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The in-line three-cylinder gasoline engine of the new "N-Box" light car, which Honda Motor Co Ltd released Sept 1, 2017, has a long-stroke design.

The ratio of its stroke to its cylinder bore (inner diameter) is as large as 1.29. The stroke/bore ratio is the world's highest level for a mass-produced engine.

The bore x stroke of the new engine, "S07B," is 60.0 x 77.6mm. And the bore x stroke of the previous model, "S07A," is 64.0 x 68.2mm (stroke/bore ratio: 1.07). Recently, long-stroke designs are frequently employed, but their stroke/bore ratios are usually up to about 1.1. The ratio of 1.29 is much larger than the stroke/bore ratios of other companies' engines.

Honda increased the ratio to 1.29 to strengthen the longitudinal vortex (tumble) of airflow in the cylinder. As a result, fuel can be well mixed with air, improving combustion speed.

When the engine rotation speed of the new engine is the same as that of the previous engine, the longer-stroke cylinder can realize a higher piston speed. The higher piston speed increases the speed of airflow, making it possible to strengthen the tumble.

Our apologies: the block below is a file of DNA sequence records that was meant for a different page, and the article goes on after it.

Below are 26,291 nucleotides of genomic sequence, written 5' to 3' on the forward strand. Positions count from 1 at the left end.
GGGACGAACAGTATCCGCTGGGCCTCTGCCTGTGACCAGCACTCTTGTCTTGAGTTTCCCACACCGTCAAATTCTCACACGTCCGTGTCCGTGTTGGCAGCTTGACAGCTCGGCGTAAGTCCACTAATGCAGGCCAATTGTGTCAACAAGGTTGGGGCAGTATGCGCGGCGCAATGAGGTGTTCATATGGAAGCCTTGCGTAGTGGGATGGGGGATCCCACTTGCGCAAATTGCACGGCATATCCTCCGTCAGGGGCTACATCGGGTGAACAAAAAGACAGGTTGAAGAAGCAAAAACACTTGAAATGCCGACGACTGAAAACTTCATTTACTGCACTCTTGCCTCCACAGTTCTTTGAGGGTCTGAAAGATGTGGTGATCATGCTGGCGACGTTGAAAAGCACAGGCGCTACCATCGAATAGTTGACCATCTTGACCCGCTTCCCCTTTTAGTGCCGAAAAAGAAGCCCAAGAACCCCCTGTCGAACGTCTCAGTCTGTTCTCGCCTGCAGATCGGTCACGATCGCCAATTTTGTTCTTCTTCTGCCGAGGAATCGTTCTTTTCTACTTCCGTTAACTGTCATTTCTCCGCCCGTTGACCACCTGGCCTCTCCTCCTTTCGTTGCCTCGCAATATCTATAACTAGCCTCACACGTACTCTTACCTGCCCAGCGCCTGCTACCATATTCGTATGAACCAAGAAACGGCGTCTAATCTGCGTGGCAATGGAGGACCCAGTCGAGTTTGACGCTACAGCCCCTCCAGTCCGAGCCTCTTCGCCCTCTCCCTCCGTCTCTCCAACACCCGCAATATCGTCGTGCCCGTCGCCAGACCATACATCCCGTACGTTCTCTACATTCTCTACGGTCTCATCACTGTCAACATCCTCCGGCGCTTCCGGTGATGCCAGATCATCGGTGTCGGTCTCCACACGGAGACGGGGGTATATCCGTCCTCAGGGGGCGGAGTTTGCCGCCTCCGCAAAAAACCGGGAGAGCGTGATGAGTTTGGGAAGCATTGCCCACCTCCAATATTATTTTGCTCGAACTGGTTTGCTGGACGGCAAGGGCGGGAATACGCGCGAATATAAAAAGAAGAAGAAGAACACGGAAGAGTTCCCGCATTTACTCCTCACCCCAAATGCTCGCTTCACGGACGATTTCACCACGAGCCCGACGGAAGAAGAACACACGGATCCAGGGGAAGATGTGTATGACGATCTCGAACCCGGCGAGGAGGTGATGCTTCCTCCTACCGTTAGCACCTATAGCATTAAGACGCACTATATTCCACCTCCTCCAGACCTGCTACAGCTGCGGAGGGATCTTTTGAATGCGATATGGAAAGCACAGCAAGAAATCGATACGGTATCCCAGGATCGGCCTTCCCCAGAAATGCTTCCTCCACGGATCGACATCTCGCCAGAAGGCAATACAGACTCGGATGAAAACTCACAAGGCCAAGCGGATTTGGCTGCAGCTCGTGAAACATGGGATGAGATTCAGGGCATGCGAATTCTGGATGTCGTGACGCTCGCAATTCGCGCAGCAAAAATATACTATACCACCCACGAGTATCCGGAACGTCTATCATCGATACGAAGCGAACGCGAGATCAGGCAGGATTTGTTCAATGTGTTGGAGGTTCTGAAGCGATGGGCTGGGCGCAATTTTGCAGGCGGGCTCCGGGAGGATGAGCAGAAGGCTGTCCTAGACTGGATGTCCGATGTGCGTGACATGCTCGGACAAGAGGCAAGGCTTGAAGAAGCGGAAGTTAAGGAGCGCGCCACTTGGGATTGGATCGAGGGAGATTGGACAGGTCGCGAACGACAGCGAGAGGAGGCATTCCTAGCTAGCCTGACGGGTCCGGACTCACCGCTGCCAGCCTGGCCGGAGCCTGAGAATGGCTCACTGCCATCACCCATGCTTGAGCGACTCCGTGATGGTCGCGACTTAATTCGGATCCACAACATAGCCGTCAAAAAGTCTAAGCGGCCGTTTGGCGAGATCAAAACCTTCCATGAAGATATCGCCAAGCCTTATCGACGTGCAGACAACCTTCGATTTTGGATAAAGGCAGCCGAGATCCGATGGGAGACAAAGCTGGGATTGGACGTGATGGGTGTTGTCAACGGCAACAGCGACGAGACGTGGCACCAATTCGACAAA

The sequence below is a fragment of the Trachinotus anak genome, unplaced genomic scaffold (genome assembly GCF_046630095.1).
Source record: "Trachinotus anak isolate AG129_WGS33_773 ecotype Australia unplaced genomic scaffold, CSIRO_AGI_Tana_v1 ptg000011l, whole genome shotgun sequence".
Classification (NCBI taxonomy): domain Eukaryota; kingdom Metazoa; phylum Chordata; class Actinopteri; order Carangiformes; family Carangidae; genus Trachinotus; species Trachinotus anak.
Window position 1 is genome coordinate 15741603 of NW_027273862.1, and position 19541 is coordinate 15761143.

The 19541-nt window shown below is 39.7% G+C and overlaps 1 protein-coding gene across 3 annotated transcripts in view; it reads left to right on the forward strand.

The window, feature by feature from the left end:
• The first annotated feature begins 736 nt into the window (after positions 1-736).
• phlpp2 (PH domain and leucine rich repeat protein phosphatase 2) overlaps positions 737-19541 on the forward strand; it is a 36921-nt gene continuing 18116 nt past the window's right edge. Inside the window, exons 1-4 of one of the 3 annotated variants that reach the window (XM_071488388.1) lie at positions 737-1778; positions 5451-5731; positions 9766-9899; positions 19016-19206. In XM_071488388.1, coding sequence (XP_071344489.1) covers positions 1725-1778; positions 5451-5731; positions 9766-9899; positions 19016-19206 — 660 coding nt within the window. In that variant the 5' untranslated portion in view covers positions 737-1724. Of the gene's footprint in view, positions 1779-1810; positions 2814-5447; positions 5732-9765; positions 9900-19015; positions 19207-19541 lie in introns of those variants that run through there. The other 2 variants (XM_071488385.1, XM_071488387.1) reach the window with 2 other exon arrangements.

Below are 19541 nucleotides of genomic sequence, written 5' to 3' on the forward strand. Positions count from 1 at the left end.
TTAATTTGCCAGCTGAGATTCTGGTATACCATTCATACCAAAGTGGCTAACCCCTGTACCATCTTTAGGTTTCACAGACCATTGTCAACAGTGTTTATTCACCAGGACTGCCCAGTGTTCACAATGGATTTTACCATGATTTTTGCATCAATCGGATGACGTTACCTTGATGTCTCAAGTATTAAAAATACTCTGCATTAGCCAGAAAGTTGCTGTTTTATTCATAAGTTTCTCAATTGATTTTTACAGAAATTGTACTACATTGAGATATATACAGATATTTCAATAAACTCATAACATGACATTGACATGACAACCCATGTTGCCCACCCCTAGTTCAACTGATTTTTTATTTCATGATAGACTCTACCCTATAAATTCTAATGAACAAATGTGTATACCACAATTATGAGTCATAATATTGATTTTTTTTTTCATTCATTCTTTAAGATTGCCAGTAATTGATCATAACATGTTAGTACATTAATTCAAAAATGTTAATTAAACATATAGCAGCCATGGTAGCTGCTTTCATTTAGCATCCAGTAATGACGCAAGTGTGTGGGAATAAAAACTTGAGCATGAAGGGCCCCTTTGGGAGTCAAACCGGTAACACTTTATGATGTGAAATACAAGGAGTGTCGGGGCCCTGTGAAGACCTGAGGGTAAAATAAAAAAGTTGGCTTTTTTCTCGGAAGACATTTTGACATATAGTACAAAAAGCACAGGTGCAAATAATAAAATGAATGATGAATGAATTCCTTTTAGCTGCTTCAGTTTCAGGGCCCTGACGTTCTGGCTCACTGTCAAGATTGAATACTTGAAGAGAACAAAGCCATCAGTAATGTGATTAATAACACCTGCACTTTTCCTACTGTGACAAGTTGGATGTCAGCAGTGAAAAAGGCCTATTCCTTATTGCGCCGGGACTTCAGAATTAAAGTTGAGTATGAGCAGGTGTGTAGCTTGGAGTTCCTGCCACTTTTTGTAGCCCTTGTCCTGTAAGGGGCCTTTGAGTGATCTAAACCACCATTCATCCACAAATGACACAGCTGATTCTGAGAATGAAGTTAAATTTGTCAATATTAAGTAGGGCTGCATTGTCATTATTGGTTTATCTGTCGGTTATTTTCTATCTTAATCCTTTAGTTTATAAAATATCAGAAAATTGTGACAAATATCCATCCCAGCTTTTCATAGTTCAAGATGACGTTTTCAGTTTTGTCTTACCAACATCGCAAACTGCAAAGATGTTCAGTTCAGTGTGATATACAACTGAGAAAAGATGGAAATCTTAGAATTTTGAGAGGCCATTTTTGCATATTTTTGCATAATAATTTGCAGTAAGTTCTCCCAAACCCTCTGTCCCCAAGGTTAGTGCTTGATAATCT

Also, with the longer stroke, the workload of the piston per combustion can be increased, making it easier to improve thermal efficiency.

On the other hand, with a long stroke, it is difficult to increase rotation speed, often resulting in a lower output. This time, Honda employed the "VTEC" variable valve lift mechanism on the suction side for the engine of a light car for the first time, making it possible to prevent output from lowering.

The company increased the lift of the suction valve in the engine rotation speed range from about 4,500rpm so that a large amount of air can be taken in. The previous engine uses the "VTC" variable valve timing mechanism.

Compared with the previous N-Box, Honda increased the fuel efficiency of the naturally-aspirated model from 25.6km/L (approx 60.2mpg in the US) to 27.0km/L and that of the turbo engine model from 23.8km/L to 25.6km/L.